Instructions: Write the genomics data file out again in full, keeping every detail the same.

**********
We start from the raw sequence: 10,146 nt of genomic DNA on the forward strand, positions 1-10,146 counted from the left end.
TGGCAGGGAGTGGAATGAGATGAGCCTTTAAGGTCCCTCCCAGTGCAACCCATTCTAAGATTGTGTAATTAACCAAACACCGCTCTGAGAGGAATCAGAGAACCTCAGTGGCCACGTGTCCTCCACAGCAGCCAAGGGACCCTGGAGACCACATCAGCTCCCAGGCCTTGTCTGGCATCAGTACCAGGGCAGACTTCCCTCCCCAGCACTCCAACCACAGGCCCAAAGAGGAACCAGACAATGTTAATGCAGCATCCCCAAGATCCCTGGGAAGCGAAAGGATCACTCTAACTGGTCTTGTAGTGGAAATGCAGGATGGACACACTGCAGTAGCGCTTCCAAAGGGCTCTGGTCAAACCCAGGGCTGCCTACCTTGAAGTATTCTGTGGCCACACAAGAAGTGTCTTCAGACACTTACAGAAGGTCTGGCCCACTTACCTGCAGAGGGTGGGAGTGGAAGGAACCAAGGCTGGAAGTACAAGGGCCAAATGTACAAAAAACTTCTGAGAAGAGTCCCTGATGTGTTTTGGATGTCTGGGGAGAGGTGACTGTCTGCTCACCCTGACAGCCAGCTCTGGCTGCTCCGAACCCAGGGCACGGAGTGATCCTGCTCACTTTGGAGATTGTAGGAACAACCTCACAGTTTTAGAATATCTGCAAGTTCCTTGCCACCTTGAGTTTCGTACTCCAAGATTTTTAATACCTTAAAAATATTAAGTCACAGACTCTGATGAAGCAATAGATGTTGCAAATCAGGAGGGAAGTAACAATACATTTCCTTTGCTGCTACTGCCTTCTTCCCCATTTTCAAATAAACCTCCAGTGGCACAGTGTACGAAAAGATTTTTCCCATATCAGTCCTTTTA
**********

We start from the raw sequence: 10,146 nt of genomic DNA on the forward strand, positions 1-10,146 counted from the left end.
TGGCAGGGAGTGGAATGAGATGAGCCTTTAAGGTCCCTCCCAGTGCAACCCATTCTAAGATTGTGTAATTAACCAAACACCGCTCTGAGAGGAATCAGAGAACCTCAGTGGCCACGTGTCCTCCACAGCAGCCAAGGGACCCTGGAGACCACATCAGCTCCCAGGCCTTGTCTGGCATCAGTACCAGGGCAGACTTCCCTCCCCAGCACTCCAACCACAGGCCCAAAGAGGAACCAGACAATGTTAATGCAGCATCCCCAAGATCCCTGGGAAGCGAAAGGATCACTCTAACTGGTCTTGTAGTGGAAATGCAGGATGGACACACTGCAGTAGCGCTTCCAAAGGGCTCTGGTCAAACCCAGGGCTGCCTACCTTGAAGTATTCTGTGGCCACACAAGAAGTGTCTTCAGACACTTACAGAAGGTCTGGCCCACTTACCTGCAGAGGGTGGGAGTGGAAGGAACCAAGGCTGGAAGTACAAGGGCCAAATGTACAAAAAACTTCTGAGAAGAGTCCCTGATGTGTTTTGGATGTCTGGGGAGAGGTGACTGTCTGCTCACCCTGACAGCCAGCTCTGGCTGCTCCGAACCCAGGGCACGGAGTGATCCTGCTCACTTTGGAGATTGTAGGAACAACCTCACAGTTTTAGAATATCTGCAAGTTCCTTGCCACCTTGAGTTTCGTACTCCAAGATTTTTAATACCTTAAAAATATTAAGTCACAGACTCTGATGAAGCAATAGATGTTGCAAATCAGGAGGGAAGTAACAATACATTTCCTTTGCTGCTACTGCCTTCTTCCCCATTTTCAAATAAACCTCCAGTGGCACAGTGTACGAAAAGATTTTTCCCATATCAGTCCTTTTA